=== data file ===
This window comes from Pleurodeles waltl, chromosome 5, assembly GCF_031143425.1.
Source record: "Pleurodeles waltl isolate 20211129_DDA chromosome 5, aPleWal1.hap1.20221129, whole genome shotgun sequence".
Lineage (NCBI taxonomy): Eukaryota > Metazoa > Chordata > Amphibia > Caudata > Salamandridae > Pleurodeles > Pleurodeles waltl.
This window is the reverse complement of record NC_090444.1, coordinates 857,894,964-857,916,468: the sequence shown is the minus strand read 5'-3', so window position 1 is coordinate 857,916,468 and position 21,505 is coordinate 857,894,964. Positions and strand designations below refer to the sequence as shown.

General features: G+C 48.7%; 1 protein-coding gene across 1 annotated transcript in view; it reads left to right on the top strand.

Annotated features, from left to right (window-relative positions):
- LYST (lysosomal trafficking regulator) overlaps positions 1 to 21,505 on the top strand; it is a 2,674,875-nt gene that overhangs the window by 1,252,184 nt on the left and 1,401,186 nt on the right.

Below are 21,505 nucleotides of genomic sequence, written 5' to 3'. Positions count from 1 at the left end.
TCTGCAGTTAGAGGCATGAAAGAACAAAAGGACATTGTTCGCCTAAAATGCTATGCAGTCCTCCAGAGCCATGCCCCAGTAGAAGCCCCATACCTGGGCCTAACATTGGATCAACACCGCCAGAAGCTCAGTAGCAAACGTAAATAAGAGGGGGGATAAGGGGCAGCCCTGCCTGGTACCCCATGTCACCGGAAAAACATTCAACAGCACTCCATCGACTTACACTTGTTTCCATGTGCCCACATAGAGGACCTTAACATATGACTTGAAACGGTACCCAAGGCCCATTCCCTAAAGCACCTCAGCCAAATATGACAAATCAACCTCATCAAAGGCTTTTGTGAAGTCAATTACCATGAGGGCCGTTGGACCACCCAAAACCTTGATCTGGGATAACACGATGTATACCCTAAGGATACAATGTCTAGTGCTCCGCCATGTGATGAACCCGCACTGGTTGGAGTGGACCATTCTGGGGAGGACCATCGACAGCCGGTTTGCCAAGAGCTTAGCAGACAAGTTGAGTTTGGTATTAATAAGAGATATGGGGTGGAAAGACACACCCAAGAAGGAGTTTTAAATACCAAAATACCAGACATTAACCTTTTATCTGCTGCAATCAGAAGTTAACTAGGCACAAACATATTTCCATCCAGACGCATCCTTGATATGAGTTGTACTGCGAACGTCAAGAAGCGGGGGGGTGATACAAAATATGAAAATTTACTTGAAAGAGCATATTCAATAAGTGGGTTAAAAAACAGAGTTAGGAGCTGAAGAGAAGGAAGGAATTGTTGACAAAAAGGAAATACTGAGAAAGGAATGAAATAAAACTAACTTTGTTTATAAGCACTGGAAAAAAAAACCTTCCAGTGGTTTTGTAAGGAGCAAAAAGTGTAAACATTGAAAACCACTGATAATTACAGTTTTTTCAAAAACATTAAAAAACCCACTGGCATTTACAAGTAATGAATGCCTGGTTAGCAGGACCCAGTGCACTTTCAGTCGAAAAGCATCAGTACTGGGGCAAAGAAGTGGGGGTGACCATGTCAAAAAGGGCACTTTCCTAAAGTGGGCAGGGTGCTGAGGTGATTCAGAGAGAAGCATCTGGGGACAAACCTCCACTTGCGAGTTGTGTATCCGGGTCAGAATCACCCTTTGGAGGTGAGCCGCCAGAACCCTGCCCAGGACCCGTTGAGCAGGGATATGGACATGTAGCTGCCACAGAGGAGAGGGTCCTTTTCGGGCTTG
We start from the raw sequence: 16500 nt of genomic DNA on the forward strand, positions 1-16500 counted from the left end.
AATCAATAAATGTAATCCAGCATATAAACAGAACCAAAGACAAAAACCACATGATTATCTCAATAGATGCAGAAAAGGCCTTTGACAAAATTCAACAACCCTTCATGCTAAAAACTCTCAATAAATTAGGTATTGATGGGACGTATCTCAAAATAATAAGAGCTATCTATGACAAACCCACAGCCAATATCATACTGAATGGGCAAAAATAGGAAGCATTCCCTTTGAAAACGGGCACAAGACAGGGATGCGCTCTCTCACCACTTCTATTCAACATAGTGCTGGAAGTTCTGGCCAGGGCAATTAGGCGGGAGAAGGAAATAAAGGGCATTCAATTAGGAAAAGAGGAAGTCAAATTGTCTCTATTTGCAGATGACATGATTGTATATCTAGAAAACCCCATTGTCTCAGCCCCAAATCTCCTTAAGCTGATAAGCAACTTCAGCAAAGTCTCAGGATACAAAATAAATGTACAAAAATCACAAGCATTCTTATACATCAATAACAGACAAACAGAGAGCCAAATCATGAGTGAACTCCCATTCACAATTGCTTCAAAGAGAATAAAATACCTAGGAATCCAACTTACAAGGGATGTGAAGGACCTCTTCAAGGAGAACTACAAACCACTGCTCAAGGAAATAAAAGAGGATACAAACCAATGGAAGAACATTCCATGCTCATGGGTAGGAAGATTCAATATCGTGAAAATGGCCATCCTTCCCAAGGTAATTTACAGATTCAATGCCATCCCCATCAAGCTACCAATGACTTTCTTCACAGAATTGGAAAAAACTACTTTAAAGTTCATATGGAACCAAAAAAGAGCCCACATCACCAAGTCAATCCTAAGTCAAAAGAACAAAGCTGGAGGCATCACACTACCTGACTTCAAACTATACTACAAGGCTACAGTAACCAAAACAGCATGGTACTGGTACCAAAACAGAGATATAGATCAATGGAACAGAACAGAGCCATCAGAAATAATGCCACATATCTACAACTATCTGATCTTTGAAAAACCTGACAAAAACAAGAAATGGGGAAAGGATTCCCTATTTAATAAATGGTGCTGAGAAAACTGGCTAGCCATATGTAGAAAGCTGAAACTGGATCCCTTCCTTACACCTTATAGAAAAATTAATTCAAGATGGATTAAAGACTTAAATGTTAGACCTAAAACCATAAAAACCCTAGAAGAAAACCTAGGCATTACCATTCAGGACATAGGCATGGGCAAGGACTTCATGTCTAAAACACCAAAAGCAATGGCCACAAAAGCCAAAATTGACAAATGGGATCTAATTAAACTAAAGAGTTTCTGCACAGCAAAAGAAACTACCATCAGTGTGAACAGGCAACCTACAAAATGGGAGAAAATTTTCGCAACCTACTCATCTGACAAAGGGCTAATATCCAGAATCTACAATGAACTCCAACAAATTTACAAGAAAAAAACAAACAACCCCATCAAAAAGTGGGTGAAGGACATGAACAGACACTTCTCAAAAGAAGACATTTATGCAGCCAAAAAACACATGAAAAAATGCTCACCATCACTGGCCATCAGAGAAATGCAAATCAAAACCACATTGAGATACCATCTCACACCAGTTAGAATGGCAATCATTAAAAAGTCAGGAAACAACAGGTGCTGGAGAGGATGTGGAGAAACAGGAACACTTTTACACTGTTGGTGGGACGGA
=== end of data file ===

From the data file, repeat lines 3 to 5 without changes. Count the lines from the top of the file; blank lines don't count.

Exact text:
Lineage (NCBI taxonomy): Eukaryota > Metazoa > Chordata > Amphibia > Caudata > Salamandridae > Pleurodeles > Pleurodeles waltl.
This window is the reverse complement of record NC_090444.1, coordinates 857,894,964-857,916,468: the sequence shown is the minus strand read 5'-3', so window position 1 is coordinate 857,916,468 and position 21,505 is coordinate 857,894,964. Positions and strand designations below refer to the sequence as shown.

General features: G+C 48.7%; 1 protein-coding gene across 1 annotated transcript in view; it reads left to right on the top strand.